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Melissa Parker and Cristin Fergus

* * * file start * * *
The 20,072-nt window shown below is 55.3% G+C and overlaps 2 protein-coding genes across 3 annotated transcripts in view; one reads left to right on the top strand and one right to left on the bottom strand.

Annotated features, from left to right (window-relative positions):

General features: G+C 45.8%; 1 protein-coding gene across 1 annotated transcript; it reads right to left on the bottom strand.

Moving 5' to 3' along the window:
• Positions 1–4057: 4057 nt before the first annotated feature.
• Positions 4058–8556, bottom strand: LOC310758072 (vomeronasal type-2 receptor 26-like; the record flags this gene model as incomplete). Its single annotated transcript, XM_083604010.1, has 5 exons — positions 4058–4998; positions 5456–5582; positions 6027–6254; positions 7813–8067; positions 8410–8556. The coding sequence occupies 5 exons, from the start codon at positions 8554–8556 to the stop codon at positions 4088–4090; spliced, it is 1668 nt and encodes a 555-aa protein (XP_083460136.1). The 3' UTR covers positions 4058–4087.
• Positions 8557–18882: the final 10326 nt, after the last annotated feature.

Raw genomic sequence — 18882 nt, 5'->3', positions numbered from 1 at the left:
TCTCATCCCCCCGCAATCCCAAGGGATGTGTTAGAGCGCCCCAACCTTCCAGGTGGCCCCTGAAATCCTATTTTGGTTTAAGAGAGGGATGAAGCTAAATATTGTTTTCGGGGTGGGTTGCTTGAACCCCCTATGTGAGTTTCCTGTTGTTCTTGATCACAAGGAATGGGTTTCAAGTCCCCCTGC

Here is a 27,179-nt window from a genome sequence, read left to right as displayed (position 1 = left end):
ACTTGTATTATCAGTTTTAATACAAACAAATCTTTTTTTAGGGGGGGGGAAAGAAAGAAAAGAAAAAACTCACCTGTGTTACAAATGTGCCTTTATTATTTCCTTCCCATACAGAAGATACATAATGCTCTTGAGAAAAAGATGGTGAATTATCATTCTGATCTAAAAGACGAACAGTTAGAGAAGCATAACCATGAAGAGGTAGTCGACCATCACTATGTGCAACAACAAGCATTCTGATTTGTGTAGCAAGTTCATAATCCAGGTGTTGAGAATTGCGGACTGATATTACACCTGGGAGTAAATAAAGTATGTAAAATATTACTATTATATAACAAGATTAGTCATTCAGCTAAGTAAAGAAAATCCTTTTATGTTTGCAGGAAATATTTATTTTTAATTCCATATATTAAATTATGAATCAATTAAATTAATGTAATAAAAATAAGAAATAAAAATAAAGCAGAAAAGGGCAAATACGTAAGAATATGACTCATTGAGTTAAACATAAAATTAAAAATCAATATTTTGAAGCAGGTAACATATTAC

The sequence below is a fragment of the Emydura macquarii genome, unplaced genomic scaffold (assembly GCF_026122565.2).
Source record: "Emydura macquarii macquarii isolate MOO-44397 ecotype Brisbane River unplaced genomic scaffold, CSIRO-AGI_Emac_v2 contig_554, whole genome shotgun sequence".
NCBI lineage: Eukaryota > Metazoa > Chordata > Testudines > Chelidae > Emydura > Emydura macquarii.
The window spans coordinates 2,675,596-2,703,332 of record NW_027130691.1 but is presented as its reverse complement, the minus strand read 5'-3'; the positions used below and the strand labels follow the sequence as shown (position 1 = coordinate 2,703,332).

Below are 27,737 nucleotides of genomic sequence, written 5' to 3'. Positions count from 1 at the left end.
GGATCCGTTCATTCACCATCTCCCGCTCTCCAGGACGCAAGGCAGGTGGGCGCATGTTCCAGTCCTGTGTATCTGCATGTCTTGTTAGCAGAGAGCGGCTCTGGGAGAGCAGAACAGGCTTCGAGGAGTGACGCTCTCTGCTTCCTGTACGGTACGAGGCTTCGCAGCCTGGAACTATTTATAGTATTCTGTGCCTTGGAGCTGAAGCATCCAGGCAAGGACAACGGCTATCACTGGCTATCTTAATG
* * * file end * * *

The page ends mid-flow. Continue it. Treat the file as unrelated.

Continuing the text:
This chapter assesses what the diseases of poverty are. Infectious diseases of poverty are widespread in low-income countries. As a result, under-five child mortality is often higher and life expectancy lower in these countries, compared with middle- and high-income countries. There are long standing disagreements about the most effective way to combat diseases of poverty in low-income countries. In particular, there is an enduring debate about whether selective biomedical interventions (such as deworming for neglected tropical diseases) should be the main focus of public health programmes or whether the most effective way forward is to develop a comprehensive approach which strengthens all levels of the health system, including primary health care units, while simultaneously improving access to clean water and sanitation facilities. Many populations no longer live in abject poverty, and the causes of death and disability have changed from infectious diseases to non communicable diseases. These changes are often described as an epidemiological transition. However, it has also been noted that a transitional period frequently occurs in which populations experience the 'double burden' of long standing infectious diseases alongside chronic, non communicable diseases.